For many entering into tournament angling, we start out competing in the tournaments as a co-angler. This means that your name is drawn and you are set up with a boater or you have found yourself a tournament partner. This is a great way to fish tournaments and for myself, I have the ability to learn various techniques that I might not have known.
The Rod Glove Pro Staff Theron Asbery is a co-angler in the FLW Costa Tournament Series and has had fished with some of the best tournament anglers, including most recently Gary Yamamoto.
We recently caught up with Theron and got to learn a bit more about his story.
Theron grew up on Grand Lake o' the Cherokees in Oklahoma and he can remember fishing as some of my earliest memories. His Dad and later his Grandpa were his earliest influences into fishing. Theron explains " I can remember my first rod and reel combination, a Diawa goldcast on a ultralight uglystick, I still have the combination to this day"
He explains that he likes to fish because it is his sanction of peace. He says "I'm so relaxed when I'm fishing, and I don't have to be bass fishing or at a tournament to enjoy it. I could be standing on the deck of a bass boat or sitting on a dock drowning a worm and it all feels the same for me. Going after something I can't see, hear, smell, or having idea when the next bite is going to be is the biggest thrill for me".
He is a first generation tournament angler. His late uncle Robby and his Dad competed in a few club tournaments back in their day. However, to be someone that follows a trail and go to different lakes around the country, Theron is the first in my family to ever do so. He got into tournament angling after local Oklahoma guide and retired tournament angler Everett Eaton took him fishing when he was 15. He told his Dad that he had potential to compete and the following year Theron fished his first BFL tournament at 16 as a co-angler. Although he blanked in his first tournament ever; he cashed a check in the next, and the rest is history.
His says that every year in the spring, his Dad and him have a lucky point we stand on and catch white bass off of for the freezer. It's a sacred, guaranteed fishing spot. Theron tells us "one night in high school I remember standing on that point when a major thunderstorm was moving into the area. We had a light show like one other. We didn't leave, we stood there among the rain and lightning and filled out buckets full of white bass. Dangerous to some, but I was fishing with my Dad and you can't match that".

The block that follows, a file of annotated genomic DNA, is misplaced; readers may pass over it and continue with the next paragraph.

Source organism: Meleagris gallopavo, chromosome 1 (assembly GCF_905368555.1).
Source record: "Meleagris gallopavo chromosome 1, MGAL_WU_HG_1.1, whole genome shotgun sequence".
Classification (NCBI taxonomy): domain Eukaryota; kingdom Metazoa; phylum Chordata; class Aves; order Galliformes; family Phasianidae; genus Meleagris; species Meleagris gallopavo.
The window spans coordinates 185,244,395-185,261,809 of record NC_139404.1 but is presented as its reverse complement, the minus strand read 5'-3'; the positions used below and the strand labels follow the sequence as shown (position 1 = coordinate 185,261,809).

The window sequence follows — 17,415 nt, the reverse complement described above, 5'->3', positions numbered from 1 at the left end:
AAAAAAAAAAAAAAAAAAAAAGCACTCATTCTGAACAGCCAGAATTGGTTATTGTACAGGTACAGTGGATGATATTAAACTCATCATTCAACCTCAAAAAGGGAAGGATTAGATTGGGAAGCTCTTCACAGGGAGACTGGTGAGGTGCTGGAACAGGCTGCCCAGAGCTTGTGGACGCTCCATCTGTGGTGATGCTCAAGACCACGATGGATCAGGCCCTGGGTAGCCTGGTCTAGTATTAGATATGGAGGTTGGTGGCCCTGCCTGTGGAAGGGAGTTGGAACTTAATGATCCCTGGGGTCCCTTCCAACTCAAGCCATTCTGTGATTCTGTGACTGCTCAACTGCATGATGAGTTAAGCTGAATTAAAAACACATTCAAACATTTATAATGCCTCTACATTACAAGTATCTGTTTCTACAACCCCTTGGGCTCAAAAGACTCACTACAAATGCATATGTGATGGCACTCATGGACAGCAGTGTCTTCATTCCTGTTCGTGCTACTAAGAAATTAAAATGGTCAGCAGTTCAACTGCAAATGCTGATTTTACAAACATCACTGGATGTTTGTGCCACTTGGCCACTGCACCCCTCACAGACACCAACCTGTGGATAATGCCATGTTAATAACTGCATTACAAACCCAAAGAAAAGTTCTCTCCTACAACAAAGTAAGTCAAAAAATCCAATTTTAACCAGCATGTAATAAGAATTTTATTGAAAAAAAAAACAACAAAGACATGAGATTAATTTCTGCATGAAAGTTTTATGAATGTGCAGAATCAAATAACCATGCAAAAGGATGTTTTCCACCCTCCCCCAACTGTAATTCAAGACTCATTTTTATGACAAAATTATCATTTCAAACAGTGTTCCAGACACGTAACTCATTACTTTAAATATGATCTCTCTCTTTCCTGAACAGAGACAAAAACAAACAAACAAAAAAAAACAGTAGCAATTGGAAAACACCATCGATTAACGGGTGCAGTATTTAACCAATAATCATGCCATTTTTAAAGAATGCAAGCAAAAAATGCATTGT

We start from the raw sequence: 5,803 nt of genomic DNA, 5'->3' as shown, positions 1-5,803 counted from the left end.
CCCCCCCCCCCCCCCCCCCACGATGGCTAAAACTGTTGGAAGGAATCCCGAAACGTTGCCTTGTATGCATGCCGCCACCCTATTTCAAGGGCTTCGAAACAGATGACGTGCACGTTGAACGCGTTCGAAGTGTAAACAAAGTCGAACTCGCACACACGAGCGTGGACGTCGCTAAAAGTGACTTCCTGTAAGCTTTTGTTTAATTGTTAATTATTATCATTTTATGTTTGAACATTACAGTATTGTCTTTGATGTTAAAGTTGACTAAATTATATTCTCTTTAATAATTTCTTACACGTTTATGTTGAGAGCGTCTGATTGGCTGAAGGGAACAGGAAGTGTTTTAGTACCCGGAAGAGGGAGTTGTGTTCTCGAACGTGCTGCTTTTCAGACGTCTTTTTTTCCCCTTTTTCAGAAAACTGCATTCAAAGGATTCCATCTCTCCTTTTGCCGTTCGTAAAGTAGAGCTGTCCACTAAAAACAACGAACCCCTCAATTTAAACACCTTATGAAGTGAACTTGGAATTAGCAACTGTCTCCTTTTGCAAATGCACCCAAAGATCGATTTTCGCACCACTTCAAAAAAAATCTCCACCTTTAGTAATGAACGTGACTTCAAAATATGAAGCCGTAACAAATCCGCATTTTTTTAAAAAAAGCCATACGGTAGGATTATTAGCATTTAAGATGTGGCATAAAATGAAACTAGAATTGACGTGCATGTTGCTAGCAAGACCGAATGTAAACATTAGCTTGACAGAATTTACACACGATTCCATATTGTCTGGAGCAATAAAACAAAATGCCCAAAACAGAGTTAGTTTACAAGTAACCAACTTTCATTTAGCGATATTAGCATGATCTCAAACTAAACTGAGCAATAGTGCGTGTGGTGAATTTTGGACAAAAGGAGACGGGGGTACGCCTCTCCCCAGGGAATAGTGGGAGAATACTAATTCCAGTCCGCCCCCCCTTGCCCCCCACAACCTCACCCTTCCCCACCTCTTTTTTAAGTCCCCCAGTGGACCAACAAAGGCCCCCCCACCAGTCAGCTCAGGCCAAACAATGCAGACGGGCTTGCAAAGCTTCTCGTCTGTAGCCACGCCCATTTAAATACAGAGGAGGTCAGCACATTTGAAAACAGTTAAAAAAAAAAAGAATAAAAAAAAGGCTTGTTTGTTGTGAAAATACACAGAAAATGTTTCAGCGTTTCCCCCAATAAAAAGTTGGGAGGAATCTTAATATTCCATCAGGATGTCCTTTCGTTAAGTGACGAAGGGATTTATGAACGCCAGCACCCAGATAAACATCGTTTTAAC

Some of his highlights have been being in the boat with some of the greatest tournament anglers to ever fish the sport. Learning how they put the pieces together and pay their bills fishing. Having those in-depth conversations about the sport and the industry that you can't find in a magazine or television show. And then having Larry Nixon or Andy Morgan sit next to him at the tournament meetings, that's a highlight because those guys are still his heros.
Theron plans for this season are like any other, to put himself one step closer to moving to the front of the boat and being a full-time tournament angler. He would really like to break a top 10 in points in this season of tournaments.
Rod Glove has changed my fishing completely because it allows me to be quick, efficient, and thrifty. As a co-angler, I don't have the ability to always store my Powell Rods into a rod locker. Therefore, they can get bunched up and abused a little riding around in the back of a truck or in the front seat. Having Rod Glove products helps me protect my tools that allow me to follow my dream. Rod Glove also helps me when getting in and out of different partners boats; I can have a bundle of rods, not a wadded up mess of line and lures strung everywhere. I would say Rod Glove is a leader in the industry because they put themselves in the shoes of anglers. The company knows how important an investment is, and they try to make life easier. With the added bonus of being able customize color combinations and labeling, Rod Glove is truly the "Profound Asset" to anglers.
Written by Shelley Langley, the expressions and opinions are that of the author's